Linda Chavez

Lucky for Barack Obama, he's the president of the United States and not the CEO of a major corporation. If he were the latter, his board would be busy seeking a replacement about now. But the American people have no such recourse. We elected him, and we're stuck for another three years and eight months, no matter the scandals that emerge in his administration nor how incompetent a chief executive he proves to be.

There is something more than a bit unseemly when the man in charge won't own up to his own responsibilities when his subordinates act improperly. But that's exactly how the president behaved when asked about the IRS' targeting of conservative groups seeking tax-exempt status.

At a press conference on May 16, the president postured: "Americans have a right to be angry about it, and I'm angry about it." But it turns out several high ranking White House officials knew about the brewing scandal for weeks before it became public. Their chief concern wasn't getting to the bottom of what happened but insulating the president from the fallout.

Both the president's chief of staff Denis McDonough and his chief counsel Kathy Ruemmler knew in mid-April that an IRS Inspector General's report critical of the way the agency handled conservative applications was due out imminently. But they chose not to tell the president -- or that's the official story anyway.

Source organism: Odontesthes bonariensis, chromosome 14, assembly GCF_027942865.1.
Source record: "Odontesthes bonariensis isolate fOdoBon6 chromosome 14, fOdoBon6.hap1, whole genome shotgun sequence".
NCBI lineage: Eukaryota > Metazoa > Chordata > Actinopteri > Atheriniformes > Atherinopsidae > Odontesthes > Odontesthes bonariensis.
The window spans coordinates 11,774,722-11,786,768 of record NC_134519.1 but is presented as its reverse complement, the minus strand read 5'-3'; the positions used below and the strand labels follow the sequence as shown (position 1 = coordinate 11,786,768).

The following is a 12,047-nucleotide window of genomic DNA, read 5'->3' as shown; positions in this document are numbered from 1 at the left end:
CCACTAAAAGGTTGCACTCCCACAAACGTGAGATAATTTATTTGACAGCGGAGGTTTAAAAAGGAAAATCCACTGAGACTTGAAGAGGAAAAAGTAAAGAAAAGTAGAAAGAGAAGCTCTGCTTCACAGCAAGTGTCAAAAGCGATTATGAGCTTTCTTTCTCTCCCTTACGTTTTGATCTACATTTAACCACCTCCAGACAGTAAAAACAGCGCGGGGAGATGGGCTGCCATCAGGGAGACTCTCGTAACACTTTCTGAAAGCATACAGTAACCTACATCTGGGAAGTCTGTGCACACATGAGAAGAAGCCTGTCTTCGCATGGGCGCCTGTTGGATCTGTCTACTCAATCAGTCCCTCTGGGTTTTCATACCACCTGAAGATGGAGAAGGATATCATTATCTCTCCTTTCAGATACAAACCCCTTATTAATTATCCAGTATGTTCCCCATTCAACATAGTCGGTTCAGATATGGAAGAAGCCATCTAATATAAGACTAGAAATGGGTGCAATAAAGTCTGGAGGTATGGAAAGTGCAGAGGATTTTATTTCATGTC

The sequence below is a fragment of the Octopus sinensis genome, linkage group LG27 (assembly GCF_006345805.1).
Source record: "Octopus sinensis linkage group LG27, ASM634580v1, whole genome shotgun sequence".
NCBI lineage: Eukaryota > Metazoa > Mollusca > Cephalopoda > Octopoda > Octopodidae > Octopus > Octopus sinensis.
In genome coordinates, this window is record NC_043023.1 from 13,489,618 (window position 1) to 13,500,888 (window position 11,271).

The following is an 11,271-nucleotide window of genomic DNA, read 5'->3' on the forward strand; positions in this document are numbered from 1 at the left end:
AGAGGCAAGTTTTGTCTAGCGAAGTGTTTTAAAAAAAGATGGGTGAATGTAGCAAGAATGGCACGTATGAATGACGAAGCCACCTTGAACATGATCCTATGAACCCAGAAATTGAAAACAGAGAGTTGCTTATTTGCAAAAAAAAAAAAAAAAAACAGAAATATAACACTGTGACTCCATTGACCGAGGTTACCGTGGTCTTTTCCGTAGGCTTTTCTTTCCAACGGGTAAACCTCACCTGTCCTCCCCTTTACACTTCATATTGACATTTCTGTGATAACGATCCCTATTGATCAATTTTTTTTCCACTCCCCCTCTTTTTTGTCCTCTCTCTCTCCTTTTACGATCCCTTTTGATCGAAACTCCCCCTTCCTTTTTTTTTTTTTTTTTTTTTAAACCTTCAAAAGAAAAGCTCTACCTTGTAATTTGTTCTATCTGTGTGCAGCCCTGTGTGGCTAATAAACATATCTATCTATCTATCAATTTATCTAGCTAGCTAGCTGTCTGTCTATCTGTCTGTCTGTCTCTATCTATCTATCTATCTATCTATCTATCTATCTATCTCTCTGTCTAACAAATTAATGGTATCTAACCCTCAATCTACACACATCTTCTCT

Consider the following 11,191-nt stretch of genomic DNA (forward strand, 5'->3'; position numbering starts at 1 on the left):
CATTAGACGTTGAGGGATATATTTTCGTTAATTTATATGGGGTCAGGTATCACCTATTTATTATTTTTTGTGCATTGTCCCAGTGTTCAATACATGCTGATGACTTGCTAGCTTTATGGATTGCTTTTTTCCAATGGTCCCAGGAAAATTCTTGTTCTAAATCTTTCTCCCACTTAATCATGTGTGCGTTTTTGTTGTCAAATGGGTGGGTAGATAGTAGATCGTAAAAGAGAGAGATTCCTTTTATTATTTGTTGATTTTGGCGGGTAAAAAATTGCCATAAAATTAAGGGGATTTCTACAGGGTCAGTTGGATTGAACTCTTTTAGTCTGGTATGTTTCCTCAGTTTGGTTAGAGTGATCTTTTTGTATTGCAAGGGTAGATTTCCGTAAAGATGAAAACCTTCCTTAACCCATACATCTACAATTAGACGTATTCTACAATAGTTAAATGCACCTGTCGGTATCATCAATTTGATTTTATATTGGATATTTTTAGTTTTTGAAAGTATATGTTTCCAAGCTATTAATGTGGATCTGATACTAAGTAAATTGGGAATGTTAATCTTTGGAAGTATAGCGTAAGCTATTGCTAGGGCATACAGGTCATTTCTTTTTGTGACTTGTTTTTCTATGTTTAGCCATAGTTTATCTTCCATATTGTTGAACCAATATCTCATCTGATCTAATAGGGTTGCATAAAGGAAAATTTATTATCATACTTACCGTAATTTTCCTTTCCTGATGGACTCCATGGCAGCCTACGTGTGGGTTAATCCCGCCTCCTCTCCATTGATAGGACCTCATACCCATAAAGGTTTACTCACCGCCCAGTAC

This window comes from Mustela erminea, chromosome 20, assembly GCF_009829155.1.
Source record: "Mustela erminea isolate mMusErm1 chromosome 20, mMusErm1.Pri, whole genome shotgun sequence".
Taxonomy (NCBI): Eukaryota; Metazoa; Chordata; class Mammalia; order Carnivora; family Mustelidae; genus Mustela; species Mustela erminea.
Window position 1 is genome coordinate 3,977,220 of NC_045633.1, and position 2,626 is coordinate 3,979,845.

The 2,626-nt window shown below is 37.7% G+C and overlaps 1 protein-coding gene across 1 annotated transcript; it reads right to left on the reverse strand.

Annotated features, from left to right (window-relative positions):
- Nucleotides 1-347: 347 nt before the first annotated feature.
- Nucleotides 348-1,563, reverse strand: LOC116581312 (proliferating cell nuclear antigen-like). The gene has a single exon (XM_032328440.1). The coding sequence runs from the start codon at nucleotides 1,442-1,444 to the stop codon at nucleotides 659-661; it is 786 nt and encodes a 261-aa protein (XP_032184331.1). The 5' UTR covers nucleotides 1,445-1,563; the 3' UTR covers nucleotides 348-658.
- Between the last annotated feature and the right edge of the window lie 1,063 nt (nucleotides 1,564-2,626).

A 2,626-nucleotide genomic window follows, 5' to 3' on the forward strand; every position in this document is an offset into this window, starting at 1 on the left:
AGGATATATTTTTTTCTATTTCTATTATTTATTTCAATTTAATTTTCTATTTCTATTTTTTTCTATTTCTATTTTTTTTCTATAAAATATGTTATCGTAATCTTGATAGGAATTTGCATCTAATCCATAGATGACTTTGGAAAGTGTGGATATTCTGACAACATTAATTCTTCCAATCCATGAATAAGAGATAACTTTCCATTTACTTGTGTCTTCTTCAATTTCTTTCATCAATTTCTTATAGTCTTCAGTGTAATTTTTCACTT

If it's true -- and I suspect it is -- the president should be very unhappy with these two. When it comes to malfeasance, "plausible deniability" shouldn't be the goal of a chief executive. A good CEO would haul McDonough and Ruemmler into his office and tell them to start packing. You don't keep bad news from the guy in charge in an effort to protect him.

But the problem goes deeper than who knew what when. The culture that encouraged White House officials to keep their mouths shut about wrong-doing is the same culture that motivated the behavior of IRS employees who thought it was their job to harass conservative groups. And that culture is set by "the tone at the top," a favorite among buzzwords in the corporate world.

In 2010, President Obama described tax-exempt groups that run issues campaigns without revealing their donors' names as "a threat to democracy." Now maybe he didn't intend to signal to employees in the tax-exempt branch of the IRS that they ought to be on the lookout for these nefarious organizations, but his words certainly set the stage for what followed.

Linda Chavez

Linda Chavez is chairman of the Center for Equal Opportunity and author of Betrayal: How Union Bosses Shake Down Their Members and Corrupt American Politics .

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